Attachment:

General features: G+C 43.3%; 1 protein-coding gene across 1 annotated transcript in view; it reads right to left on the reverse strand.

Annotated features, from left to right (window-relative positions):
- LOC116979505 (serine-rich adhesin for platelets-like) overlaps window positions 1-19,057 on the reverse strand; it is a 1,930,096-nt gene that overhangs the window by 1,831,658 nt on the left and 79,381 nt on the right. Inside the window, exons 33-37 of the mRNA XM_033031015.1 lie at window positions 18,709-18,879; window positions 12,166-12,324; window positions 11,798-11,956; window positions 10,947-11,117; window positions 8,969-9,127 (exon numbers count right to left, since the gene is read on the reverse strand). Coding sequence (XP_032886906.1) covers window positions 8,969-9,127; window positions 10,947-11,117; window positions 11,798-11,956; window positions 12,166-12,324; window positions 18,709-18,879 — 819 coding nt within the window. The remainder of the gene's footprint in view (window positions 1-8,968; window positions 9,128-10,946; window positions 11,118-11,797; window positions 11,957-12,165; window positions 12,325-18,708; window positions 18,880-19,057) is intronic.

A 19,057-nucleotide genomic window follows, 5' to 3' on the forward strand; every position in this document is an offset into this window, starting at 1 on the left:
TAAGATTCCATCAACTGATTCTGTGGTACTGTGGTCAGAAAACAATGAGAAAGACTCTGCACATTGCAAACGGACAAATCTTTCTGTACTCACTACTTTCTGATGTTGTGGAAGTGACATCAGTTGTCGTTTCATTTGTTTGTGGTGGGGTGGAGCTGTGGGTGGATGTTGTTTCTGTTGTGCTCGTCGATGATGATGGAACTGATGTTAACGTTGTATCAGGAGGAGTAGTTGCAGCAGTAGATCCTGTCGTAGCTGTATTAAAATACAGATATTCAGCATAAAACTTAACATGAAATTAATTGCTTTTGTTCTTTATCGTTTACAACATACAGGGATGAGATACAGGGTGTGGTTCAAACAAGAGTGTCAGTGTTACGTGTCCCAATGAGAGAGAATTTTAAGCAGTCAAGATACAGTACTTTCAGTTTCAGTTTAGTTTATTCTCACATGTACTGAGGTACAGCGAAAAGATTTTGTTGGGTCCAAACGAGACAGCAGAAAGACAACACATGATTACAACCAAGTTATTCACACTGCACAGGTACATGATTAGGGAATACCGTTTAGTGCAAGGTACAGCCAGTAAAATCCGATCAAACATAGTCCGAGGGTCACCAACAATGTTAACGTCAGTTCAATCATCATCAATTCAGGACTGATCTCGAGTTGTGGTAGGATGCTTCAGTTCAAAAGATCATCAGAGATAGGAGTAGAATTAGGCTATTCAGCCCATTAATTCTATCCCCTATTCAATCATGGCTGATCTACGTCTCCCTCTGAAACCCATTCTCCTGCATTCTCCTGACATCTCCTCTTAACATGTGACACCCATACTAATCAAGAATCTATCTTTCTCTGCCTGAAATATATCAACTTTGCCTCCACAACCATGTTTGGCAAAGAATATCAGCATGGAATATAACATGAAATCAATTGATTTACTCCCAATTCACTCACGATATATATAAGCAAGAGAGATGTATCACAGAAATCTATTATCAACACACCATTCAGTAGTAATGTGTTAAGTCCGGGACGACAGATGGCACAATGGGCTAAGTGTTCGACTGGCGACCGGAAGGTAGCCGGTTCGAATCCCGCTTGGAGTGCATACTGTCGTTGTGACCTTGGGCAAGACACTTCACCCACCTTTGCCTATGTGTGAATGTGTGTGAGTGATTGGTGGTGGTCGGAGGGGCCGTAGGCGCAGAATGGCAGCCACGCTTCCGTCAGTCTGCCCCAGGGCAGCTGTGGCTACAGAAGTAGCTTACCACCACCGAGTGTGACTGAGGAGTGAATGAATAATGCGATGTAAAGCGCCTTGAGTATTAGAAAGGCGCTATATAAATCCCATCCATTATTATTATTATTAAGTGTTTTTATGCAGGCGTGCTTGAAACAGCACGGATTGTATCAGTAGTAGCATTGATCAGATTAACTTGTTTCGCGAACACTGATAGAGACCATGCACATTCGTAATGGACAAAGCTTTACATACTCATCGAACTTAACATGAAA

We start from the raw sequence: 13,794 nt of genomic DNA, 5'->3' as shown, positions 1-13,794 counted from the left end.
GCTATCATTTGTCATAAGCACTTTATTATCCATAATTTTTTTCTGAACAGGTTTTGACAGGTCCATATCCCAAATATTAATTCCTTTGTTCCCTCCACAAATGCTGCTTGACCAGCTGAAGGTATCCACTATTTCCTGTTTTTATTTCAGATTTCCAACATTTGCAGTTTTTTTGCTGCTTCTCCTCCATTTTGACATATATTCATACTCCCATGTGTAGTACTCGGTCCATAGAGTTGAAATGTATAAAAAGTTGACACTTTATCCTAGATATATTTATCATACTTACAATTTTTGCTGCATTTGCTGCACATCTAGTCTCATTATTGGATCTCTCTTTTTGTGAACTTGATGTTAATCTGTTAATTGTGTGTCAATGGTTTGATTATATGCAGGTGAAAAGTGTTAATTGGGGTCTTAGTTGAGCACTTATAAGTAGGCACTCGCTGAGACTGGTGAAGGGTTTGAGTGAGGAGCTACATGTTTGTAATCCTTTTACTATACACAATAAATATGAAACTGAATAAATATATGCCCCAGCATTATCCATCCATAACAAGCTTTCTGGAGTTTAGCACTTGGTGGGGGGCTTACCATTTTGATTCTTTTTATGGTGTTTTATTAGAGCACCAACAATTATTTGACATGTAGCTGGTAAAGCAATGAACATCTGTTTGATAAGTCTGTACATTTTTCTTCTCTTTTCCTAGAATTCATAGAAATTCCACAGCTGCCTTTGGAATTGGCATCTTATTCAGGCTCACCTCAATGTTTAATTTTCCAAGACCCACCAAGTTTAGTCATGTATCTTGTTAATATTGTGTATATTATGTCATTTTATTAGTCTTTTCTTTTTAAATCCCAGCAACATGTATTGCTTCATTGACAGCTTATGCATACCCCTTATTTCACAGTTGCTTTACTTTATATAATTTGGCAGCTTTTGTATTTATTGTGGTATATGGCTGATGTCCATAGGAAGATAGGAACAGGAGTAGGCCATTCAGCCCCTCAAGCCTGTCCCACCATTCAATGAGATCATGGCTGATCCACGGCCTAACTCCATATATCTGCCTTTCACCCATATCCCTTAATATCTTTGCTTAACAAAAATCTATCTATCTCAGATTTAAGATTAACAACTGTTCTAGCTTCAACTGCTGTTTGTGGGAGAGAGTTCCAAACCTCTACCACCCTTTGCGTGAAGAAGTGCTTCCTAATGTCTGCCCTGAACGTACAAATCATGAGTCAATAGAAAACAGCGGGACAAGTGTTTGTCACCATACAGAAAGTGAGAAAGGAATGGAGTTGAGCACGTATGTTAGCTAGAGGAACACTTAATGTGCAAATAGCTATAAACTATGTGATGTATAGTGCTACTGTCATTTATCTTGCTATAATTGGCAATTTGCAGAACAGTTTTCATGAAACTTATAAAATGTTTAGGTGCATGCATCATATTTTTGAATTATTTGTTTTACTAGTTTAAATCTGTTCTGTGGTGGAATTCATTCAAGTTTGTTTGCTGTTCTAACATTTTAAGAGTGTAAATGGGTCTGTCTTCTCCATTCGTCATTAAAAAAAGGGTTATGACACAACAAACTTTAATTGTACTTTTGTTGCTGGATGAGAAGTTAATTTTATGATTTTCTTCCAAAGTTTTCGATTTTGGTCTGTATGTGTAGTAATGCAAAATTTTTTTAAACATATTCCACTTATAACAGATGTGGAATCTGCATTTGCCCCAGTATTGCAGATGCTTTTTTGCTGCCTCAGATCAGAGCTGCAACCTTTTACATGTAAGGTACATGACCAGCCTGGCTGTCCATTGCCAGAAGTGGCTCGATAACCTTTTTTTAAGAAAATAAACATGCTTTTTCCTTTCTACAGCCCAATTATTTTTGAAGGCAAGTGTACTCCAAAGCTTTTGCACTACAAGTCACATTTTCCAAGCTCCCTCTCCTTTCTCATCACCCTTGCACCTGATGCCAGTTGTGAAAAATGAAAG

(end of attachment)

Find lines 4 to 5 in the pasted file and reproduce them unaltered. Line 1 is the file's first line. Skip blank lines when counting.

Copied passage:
A 19,057-nucleotide genomic window follows, 5' to 3' on the forward strand; every position in this document is an offset into this window, starting at 1 on the left:
TAAGATTCCATCAACTGATTCTGTGGTACTGTGGTCAGAAAACAATGAGAAAGACTCTGCACATTGCAAACGGACAAATCTTTCTGTACTCACTACTTTCTGATGTTGTGGAAGTGACATCAGTTGTCGTTTCATTTGTTTGTGGTGGGGTGGAGCTGTGGGTGGATGTTGTTTCTGTTGTGCTCGTCGATGATGATGGAACTGATGTTAACGTTGTATCAGGAGGAGTAGTTGCAGCAGTAGATCCTGTCGTAGCTGTATTAAAATACAGATATTCAGCATAAAACTTAACATGAAATTAATTGCTTTTGTTCTTTATCGTTTACAACATACAGGGATGAGATACAGGGTGTGGTTCAAACAAGAGTGTCAGTGTTACGTGTCCCAATGAGAGAGAATTTTAAGCAGTCAAGATACAGTACTTTCAGTTTCAGTTTAGTTTATTCTCACATGTACTGAGGTACAGCGAAAAGATTTTGTTGGGTCCAAACGAGACAGCAGAAAGACAACACATGATTACAACCAAGTTATTCACACTGCACAGGTACATGATTAGGGAATACCGTTTAGTGCAAGGTACAGCCAGTAAAATCCGATCAAACATAGTCCGAGGGTCACCAACAATGTTAACGTCAGTTCAATCATCATCAATTCAGGACTGATCTCGAGTTGTGGTAGGATGCTTCAGTTCAAAAGATCATCAGAGATAGGAGTAGAATTAGGCTATTCAGCCCATTAATTCTATCCCCTATTCAATCATGGCTGATCTACGTCTCCCTCTGAAACCCATTCTCCTGCATTCTCCTGACATCTCCTCTTAACATGTGACACCCATACTAATCAAGAATCTATCTTTCTCTGCCTGAAATATATCAACTTTGCCTCCACAACCATGTTTGGCAAAGAATATCAGCATGGAATATAACATGAAATCAATTGATTTACTCCCAATTCACTCACGATATATATAAGCAAGAGAGATGTATCACAGAAATCTATTATCAACACACCATTCAGTAGTAATGTGTTAAGTCCGGGACGACAGATGGCACAATGGGCTAAGTGTTCGACTGGCGACCGGAAGGTAGCCGGTTCGAATCCCGCTTGGAGTGCATACTGTCGTTGTGACCTTGGGCAAGACACTTCACCCACCTTTGCCTATGTGTGAATGTGTGTGAGTGATTGGTGGTGGTCGGAGGGGCCGTAGGCGCAGAATGGCAGCCACGCTTCCGTCAGTCTGCCCCAGGGCAGCTGTGGCTACAGAAGTAGCTTACCACCACCGAGTGTGACTGAGGAGTGAATGAATAATGCGATGTAAAGCGCCTTGAGTATTAGAAAGGCGCTATATAAATCCCATCCATTATTATTATTATTAAGTGTTTTTATGCAGGCGTGCTTGAAACAGCACGGATTGTATCAGTAGTAGCATTGATCAGATTAACTTGTTTCGCGAACACTGATAGAGACCATGCACATTCGTAATGGACAAAGCTTTACATACTCATCGAACTTAACATGAAA